It's at the low end where a different border agent might have turned a blind eye, but you can't really fault the agents in this case.

          I think you'd have to know what the regulations are before you can say that "on balance" it sounds reasonable. If the story's correct it's clear she'd have been let in if all her commission work was finished before she crossed the border, and it'd already been paid for etc. so it's a pretty narrow interpretation. I'd be willing to bet that if she had resources to challenge it she'd win.

          I used to work from home in the USA, I was paid from Australia by an Australian company and at the time immigration there saw it as supportive of my right to be there because I wasn't going to be sponging off any system there, and any money I earned was being spent in their country. I came and went with this explaination 4-5 times over 3 years.
          Whether she or I were in the right is one thing, but if it's interpreted differently by different agents, that's a problem

      Agreed. The problem here is that border guards, as quasi-military types, don't actually have that much discretion and intention is everything.

      I had a similar experience in the US even before 9/11. I was originally going to the US to study, however the study fell through after I had arranged my tickets so I thought I'd go as a tourist and not waste the plane tickets. Although I did have an existing (valid) tourist visa, as my original intention had been to study (and some of my documentation still made that clear) I ended up being detained in immigration for 12 hours and missing my connecting flight. (My airline also recived a fine of something like $5000 for letting me on board.)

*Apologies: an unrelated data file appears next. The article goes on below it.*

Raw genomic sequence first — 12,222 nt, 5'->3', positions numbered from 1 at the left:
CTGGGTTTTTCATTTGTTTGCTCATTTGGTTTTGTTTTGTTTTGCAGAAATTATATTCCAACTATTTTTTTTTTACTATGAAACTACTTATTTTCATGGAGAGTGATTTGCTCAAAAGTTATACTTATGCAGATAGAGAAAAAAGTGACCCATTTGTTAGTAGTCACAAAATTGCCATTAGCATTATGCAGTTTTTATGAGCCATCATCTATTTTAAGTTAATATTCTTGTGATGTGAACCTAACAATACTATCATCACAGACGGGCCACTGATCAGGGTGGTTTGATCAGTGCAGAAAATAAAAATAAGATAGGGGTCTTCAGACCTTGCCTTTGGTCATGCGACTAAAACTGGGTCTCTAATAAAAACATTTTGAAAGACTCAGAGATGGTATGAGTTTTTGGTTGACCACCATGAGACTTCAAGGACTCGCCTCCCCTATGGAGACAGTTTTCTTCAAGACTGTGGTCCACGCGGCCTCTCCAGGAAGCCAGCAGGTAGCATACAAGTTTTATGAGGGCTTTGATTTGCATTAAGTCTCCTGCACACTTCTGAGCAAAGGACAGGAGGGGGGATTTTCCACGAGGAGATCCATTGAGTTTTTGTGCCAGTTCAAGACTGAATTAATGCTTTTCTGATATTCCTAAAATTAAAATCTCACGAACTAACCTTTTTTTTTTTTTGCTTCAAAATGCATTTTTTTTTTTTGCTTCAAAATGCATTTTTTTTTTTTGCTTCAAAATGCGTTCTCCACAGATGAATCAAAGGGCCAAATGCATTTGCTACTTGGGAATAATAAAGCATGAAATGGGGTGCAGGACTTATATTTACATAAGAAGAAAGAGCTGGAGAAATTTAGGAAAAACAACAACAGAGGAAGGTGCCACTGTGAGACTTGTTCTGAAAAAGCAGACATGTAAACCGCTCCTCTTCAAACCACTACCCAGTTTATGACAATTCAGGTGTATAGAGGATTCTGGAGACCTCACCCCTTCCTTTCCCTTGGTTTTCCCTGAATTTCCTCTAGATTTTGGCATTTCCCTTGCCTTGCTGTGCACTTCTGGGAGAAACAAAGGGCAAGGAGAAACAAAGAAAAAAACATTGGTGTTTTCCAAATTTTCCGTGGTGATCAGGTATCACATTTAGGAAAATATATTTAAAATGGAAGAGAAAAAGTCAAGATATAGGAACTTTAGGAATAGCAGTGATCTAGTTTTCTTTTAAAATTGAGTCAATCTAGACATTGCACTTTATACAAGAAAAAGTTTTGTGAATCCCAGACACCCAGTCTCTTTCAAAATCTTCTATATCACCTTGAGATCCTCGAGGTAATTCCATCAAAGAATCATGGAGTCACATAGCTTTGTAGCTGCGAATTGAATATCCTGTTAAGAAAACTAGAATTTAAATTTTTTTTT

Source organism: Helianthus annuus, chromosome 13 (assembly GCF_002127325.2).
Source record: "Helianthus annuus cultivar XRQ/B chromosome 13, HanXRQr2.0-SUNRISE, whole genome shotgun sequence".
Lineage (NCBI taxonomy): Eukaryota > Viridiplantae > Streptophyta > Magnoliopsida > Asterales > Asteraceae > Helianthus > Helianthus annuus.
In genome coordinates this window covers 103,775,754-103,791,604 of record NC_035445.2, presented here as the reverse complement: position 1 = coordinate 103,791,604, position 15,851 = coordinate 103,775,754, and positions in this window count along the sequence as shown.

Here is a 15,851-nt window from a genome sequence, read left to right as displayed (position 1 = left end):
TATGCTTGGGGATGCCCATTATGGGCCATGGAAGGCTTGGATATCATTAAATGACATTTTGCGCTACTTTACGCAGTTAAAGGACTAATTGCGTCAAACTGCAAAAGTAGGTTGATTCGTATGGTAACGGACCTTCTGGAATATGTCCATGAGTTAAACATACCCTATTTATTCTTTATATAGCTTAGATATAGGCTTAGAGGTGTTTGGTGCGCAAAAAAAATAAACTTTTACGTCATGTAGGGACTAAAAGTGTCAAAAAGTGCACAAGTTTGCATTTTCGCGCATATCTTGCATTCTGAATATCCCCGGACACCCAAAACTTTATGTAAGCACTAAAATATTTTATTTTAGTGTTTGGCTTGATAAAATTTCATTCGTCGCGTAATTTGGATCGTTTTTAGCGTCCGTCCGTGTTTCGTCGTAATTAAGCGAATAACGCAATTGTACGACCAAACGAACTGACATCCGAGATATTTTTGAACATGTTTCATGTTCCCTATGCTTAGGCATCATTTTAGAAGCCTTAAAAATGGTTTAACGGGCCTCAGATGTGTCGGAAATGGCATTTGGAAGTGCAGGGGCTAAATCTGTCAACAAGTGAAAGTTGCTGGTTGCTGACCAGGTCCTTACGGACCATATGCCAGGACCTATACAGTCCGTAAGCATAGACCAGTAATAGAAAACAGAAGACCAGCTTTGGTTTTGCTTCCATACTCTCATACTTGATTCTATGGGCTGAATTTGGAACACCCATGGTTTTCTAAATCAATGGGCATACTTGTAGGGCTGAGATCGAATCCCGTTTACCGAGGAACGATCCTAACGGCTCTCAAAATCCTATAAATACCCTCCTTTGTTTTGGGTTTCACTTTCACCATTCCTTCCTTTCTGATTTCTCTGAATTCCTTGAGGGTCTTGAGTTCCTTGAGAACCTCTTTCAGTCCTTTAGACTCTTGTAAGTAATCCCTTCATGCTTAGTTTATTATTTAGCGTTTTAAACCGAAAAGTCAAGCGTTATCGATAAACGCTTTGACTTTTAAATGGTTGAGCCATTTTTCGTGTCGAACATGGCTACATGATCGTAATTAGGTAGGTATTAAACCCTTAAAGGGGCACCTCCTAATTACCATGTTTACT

Every customs officer I dealt with was very apologetic, and in the end I did end up being let into the US with an $80 fine for entering on the wrong visa class. Post 9/11, however, I suspect that the border guards have no doubt lost even that amount of discretion and I would have been put straight on a plane back to Oz.

      Last edited 22/04/17 10:37 am

      I'm not sure what vague point the article is trying to make, but there is a big problem when this sort of thing is enforced on such a trivial level. You can't forge and maintain healthy relationships with other countries while having such tight borders, especially with neighbouring countries like Canada. The absurdly small amount of tax she's skipping isn't worth it. It's just petty.

        I think they're confused because it happened to a person from Canada, whereas this type of thing is meant to happen to the "brown people" from down south.

          Pretty sure working visa are things that affect all people, pretty sure they (and you) are just looking to make it seem worse than it is. Our country has a working Visa system, even if it just got nerfed into the ground.

    It's unclear specifically why the border agents refused Lagace entry into the country, but Lagace's story does bear some resemblance to a number of similar instances of foreigners being turned away from the US in the wake of President Trump's (failed) Muslim ban.

    Or, you know, instead of making this about politics, you could look at the actual reason that Legace herself gave. "I did get paid for commissions but beforehand, but since they weren't complete, it was considered work in the [US]".